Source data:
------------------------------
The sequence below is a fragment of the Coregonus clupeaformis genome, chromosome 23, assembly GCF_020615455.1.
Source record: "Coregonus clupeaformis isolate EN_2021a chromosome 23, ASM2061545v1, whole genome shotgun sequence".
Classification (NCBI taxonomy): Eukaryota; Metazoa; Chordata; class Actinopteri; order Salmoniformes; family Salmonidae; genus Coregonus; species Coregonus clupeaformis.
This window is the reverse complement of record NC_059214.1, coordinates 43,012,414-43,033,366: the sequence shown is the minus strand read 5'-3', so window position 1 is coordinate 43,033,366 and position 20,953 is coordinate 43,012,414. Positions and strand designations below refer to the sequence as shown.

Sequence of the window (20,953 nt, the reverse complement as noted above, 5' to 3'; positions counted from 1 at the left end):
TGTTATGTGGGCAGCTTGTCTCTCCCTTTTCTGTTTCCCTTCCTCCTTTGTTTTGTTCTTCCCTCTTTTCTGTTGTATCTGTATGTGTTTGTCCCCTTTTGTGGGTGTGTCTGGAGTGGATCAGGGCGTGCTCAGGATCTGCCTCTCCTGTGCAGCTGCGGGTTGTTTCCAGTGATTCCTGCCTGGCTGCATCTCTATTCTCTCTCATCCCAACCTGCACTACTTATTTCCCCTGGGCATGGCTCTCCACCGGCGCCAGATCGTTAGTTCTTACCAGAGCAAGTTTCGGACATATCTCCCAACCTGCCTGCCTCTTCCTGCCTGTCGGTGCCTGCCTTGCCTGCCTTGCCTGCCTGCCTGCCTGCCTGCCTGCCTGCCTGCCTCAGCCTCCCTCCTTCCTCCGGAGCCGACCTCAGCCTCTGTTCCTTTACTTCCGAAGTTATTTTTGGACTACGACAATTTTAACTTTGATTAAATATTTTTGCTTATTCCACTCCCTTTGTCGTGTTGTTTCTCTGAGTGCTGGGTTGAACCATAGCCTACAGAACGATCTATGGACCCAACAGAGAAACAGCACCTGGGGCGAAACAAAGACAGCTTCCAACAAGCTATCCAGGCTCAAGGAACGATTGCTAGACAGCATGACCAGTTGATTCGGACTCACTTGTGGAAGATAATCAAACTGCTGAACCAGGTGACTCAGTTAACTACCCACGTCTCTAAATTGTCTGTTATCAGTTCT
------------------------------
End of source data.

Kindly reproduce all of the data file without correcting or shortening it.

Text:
The sequence below is a fragment of the Coregonus clupeaformis genome, chromosome 23, assembly GCF_020615455.1.
Source record: "Coregonus clupeaformis isolate EN_2021a chromosome 23, ASM2061545v1, whole genome shotgun sequence".
Classification (NCBI taxonomy): Eukaryota; Metazoa; Chordata; class Actinopteri; order Salmoniformes; family Salmonidae; genus Coregonus; species Coregonus clupeaformis.
This window is the reverse complement of record NC_059214.1, coordinates 43,012,414-43,033,366: the sequence shown is the minus strand read 5'-3', so window position 1 is coordinate 43,033,366 and position 20,953 is coordinate 43,012,414. Positions and strand designations below refer to the sequence as shown.

Sequence of the window (20,953 nt, the reverse complement as noted above, 5' to 3'; positions counted from 1 at the left end):
TGTTATGTGGGCAGCTTGTCTCTCCCTTTTCTGTTTCCCTTCCTCCTTTGTTTTGTTCTTCCCTCTTTTCTGTTGTATCTGTATGTGTTTGTCCCCTTTTGTGGGTGTGTCTGGAGTGGATCAGGGCGTGCTCAGGATCTGCCTCTCCTGTGCAGCTGCGGGTTGTTTCCAGTGATTCCTGCCTGGCTGCATCTCTATTCTCTCTCATCCCAACCTGCACTACTTATTTCCCCTGGGCATGGCTCTCCACCGGCGCCAGATCGTTAGTTCTTACCAGAGCAAGTTTCGGACATATCTCCCAACCTGCCTGCCTCTTCCTGCCTGTCGGTGCCTGCCTTGCCTGCCTTGCCTGCCTGCCTGCCTGCCTGCCTGCCTGCCTGCCTCAGCCTCCCTCCTTCCTCCGGAGCCGACCTCAGCCTCTGTTCCTTTACTTCCGAAGTTATTTTTGGACTACGACAATTTTAACTTTGATTAAATATTTTTGCTTATTCCACTCCCTTTGTCGTGTTGTTTCTCTGAGTGCTGGGTTGAACCATAGCCTACAGAACGATCTATGGACCCAACAGAGAAACAGCACCTGGGGCGAAACAAAGACAGCTTCCAACAAGCTATCCAGGCTCAAGGAACGATTGCTAGACAGCATGACCAGTTGATTCGGACTCACTTGTGGAAGATAATCAAACTGCTGAACCAGGTGACTCAGTTAACTACCCACGTCTCTAAATTGTCTGTTATCAGTTCT